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Read chapter 8 of great expectations. How does Dickens` narrative style and use of language create the character of Miss Havisham?

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Great Expectation Coursework Read chapter 8 of great expectations. How does Dickens` narrative style and use of language create the character of Miss Havisham? "Great Expectation" is a novel written by Charles Dickens, he was born 7th February 1812. Dickens wrote Great Expectations during the Victorian Era and the Industrial Revolution. Factories were replacing farms as a means of occupation. In the factories the workers lived in horrible conditions. Children were often used in the factories because they required less pay and could navigate around the machinery better. Charles Dickens grew up in a large household and his parents spent money they didn't have. This led to Dickens being pulled out of school and having to work in a bottle factory to support his family at a young age and to his father being placed in debtor's prison, leaving Charles alone in London. Dickens wrote Great Expectations because he grew up in poor conditions and was familiar with the situations that occur in "Great Expectation" to Pip. ...read more.


"Some bright jewels sparkled on her neck and on her hands, and some other jewels lay sparkling on the table"," I saw that everything within my view which ought to be white". This shows Miss Havisham is a rich lady and her appearance is all white. As Pip looks at Miss Havisham he describes her as a "waxwork and skeleton..." "Dark eyes that moved and looked at me". This tells the reader that Miss Havisham is not being looked after and also looks scary as Pip looks at her in the eyes. Miss Havisham uses different words to address Pip and Estella. She is very commanding and impatient while Pip is around her, "... There, There..." "Play, play, play". This tells the reader that Miss Havisham commands Pip to do what she says this is because Pip is a working class boy and his class is lower than Miss Havisham's. Miss Havisham treats Estella very differently from Pip this is shown when she says, "Your own, one day, my dear, and you will use it well." ...read more.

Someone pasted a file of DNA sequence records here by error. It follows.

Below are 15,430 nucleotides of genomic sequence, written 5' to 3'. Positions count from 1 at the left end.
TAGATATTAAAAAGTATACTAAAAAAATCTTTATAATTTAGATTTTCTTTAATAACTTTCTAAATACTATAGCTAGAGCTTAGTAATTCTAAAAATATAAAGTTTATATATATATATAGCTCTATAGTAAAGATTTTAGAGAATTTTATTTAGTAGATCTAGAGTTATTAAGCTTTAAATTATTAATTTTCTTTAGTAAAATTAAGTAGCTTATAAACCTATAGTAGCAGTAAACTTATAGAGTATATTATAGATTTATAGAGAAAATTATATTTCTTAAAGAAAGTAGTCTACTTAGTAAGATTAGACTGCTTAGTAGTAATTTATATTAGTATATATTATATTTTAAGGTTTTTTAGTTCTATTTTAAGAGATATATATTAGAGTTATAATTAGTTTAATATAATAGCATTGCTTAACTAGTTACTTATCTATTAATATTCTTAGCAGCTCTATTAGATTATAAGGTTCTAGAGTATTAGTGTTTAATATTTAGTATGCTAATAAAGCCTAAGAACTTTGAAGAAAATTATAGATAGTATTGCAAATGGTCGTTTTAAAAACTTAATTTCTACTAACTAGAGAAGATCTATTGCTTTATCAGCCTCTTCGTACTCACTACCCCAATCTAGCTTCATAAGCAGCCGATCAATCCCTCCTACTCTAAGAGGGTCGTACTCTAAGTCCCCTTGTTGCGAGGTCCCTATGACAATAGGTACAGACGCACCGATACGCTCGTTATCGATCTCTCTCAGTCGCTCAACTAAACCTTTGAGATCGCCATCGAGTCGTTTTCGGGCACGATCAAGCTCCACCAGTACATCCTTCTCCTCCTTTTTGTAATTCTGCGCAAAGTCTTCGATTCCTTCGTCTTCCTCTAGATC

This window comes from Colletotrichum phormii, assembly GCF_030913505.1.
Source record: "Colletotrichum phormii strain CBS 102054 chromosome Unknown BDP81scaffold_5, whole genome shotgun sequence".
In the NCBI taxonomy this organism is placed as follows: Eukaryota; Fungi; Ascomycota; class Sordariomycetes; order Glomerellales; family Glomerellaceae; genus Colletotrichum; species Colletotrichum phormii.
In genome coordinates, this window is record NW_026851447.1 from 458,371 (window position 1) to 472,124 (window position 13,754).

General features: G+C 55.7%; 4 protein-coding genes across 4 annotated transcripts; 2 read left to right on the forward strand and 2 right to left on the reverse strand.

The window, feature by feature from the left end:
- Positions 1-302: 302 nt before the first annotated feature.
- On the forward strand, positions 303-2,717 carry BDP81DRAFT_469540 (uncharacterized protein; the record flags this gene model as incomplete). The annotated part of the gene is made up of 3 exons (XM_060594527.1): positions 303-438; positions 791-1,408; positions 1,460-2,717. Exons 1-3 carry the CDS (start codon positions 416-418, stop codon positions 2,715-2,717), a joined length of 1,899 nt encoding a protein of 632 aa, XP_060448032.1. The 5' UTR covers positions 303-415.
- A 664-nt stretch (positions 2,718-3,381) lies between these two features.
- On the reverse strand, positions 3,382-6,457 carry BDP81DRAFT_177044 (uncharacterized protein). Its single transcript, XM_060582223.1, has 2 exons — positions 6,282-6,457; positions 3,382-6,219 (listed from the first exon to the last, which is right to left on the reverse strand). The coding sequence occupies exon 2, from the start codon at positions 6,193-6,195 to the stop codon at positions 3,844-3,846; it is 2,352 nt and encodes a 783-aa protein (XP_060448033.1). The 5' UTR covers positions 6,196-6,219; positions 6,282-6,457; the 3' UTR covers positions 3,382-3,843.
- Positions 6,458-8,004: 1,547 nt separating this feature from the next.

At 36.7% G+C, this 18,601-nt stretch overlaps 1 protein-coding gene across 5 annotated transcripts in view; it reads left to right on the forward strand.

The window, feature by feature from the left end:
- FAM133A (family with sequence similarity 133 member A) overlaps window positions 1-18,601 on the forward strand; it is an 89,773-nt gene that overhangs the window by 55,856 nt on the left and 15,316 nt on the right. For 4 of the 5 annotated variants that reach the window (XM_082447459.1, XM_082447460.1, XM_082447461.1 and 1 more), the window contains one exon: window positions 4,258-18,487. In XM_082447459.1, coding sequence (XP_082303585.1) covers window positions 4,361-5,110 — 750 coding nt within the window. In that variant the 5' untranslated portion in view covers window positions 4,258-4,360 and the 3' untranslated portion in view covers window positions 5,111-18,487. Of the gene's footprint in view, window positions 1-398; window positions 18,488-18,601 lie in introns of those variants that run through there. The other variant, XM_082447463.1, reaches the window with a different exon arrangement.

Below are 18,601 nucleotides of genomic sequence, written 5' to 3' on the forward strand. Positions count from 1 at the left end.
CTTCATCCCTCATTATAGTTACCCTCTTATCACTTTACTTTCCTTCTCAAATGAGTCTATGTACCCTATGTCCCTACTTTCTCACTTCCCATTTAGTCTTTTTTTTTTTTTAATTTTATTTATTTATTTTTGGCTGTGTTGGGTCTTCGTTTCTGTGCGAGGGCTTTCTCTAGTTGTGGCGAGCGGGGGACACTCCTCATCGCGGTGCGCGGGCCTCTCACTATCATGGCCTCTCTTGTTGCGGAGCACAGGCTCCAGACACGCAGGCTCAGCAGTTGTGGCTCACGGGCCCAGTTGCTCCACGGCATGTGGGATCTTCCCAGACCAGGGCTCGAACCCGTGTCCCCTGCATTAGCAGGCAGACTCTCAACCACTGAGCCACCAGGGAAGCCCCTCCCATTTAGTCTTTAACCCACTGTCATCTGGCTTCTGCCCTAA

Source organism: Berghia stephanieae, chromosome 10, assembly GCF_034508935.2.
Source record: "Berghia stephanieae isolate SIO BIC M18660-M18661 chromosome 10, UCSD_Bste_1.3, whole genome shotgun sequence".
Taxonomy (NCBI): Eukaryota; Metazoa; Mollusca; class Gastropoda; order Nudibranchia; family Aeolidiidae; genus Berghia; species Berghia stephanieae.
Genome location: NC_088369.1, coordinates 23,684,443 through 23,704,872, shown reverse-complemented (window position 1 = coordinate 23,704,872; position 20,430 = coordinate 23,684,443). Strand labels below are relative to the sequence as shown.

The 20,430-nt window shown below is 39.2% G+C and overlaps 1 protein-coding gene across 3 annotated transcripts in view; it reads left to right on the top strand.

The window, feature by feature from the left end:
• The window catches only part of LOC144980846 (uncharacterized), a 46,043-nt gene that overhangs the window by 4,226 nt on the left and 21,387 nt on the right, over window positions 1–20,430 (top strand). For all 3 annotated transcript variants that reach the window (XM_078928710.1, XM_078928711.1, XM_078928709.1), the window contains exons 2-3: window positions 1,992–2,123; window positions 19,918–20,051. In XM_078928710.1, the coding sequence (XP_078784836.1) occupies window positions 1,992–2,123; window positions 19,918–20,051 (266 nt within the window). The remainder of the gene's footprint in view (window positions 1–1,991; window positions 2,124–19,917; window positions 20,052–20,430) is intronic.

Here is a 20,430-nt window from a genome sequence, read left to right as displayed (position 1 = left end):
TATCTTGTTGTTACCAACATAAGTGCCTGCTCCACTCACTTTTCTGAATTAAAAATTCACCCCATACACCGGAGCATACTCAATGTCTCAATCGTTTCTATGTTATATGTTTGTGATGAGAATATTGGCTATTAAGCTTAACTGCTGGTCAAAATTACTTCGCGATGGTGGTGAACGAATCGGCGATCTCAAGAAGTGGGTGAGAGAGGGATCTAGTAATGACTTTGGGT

Also the class between Estella and Pip is different, this shown in the way of Miss Havisham treating Estella by using more polite words to keep her happy, this also leads Estella to treat Pip differently and command him as Miss Havisham does. At the end of the chapter Pip feels humiliated, hurt and angry, this is because Pip had feelings towards Estella and she returned it in a very different way, which hurt Pip's feelings and made him spurned and offended. Dickens shows Miss Havisham's image by showing the reader that Miss Havisham is hurt by something happened in the past. Dickens also describes her as "waxwork and skeleton" this tell us that Miss Havisham is depressed and not being looked after properly. Also "The great entrance had two chains across it" this means that the house is locked away and Miss Havisham is ashamed of herself to go out as her husband ran away on the wedding day. Dickens also shows that Miss Havisham left everything, as it was when her husband ran away, (time, jewels, wedding dress etc.), this shows that Miss Havisham is always depressed and every time she looks around the house it reminds her about the past. ...read more.

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